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South Sudanese have to adopt joint position on peace implementation process: Troika

President Kiir (R) and SPLM-Io leader Machar shake hands after the signing of the revitalized peace agreement on 12 September 2018 (photo AFP)

April 30, 2019 (JUBA) - The Troika countries - Norway, the United Kingdom, and the United States - urged the parties to reach a consensus on the formation of the transitional government to demonstrate their political will to build peace in the country.

As the deadline for the formation of the Revitalized Transitional Government of National Unity (R-TGONU), the peace partners are more divided because Juba government says the failure to form a reunified army or drawing internal boundaries should not delay the process.

While others, like the SPLM-IO, say they would not accept to repeat the mistake of July 2016 and stressed the non-reunification means the presence of two armies with two chiefs and a high potential for conflict again.

To address this misunderstanding, the IGAD Special Envoy for South Sudan Ismail Wais called for a meeting in Addis Ababa to "develop a clear roadmap for the formation of the R-TGONU as well as the pending tasks of the agreement".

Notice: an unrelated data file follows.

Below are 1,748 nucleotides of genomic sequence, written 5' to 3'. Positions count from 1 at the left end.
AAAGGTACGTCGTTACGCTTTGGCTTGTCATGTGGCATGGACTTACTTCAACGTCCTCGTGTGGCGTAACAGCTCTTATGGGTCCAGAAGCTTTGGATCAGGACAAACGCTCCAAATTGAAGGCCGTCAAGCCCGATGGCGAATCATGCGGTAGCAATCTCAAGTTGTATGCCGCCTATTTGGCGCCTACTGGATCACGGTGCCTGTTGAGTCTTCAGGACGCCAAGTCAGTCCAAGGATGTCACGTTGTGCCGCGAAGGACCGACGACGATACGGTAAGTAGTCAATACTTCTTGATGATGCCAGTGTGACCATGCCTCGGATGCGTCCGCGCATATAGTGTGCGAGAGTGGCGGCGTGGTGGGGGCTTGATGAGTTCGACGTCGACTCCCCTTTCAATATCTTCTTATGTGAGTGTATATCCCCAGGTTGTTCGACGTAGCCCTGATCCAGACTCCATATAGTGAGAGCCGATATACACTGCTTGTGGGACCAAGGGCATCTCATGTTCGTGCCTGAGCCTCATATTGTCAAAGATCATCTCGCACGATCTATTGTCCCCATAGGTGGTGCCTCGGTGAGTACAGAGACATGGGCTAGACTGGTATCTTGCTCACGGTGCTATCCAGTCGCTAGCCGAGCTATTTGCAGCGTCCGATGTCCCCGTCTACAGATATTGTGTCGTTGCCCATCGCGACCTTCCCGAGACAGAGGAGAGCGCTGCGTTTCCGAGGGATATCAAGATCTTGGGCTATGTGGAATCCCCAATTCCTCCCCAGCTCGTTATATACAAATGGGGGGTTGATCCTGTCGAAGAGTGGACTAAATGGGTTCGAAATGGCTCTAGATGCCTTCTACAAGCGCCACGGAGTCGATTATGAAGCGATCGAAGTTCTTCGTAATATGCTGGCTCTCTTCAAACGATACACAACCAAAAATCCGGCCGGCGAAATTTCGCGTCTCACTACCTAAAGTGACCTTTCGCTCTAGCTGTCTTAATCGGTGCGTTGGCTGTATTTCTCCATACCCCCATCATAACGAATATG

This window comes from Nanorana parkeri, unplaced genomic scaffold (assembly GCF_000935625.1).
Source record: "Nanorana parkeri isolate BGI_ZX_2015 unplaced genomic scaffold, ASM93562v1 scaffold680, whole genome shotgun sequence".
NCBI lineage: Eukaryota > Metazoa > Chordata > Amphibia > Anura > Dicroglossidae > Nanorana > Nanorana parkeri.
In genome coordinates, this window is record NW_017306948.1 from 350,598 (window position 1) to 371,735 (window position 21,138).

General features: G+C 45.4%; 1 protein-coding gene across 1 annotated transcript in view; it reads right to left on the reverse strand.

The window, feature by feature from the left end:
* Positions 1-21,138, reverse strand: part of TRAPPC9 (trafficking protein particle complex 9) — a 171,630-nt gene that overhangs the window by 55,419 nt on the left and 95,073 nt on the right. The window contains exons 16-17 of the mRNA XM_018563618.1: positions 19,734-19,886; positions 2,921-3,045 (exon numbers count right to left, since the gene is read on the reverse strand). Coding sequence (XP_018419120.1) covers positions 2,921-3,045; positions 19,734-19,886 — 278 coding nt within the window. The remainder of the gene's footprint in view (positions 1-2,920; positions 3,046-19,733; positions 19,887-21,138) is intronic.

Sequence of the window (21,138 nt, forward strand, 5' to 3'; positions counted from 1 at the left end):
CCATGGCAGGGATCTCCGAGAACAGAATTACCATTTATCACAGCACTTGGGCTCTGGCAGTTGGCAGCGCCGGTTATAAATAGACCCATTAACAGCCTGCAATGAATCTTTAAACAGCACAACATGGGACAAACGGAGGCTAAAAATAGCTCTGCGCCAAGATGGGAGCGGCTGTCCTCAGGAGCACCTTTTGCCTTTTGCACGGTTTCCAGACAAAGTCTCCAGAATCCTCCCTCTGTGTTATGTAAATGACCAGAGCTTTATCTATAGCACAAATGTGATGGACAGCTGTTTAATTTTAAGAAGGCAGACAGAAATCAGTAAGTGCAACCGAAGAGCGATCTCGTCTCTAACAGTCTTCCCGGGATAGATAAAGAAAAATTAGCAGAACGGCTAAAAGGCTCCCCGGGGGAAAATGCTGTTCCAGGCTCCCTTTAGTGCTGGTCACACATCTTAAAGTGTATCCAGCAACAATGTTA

"Any decision on forming the transitional government as scheduled or delaying to a later date should be made through consensus of the parties," said the Troika countries in a statement released on Tuesday.

If the parties come to a consensus that a delay is required, they should develop an achievable plan to resolve outstanding issues and move forward in a defined timeframe. An open-ended delay could slow momentum and put the peace process at risk," stressed the three countries.

The United States had been requested by regional leaders and international officials to back the peace deal and to provide the needed funds for the costly security arrangements process but Washington refused said it should be funded by oil money.

IGAD and UNMISS agree that the slow pace of peace implementation and the increasing frustrations in South Sudan could have been avoided if the needed money was provided in time to enforce the reunification process.

In a briefing to the UN Security Council on 18 September 2018, UN Special Envoy for the two Sudan, Nicholas Haysom, pointed to the scepticism of the Troika countries saying "they have shown no appetite to fund this process unless there is a clear provision to ensure transparency and propriety in financial transactions including accountability for past misappropriations of public funds".

Regardless of a delay in the formation of the transitional government, elections should be held by March 13, 2022, as originally scheduled under the R-ARCSS.

The Troika also advised the South Sudanese parties to hold elections by March 13, 2022, as originally scheduled.

"It is crucial that all South Sudanese support this opportunity for peace and make the process inclusive," they further stressed.

(ST)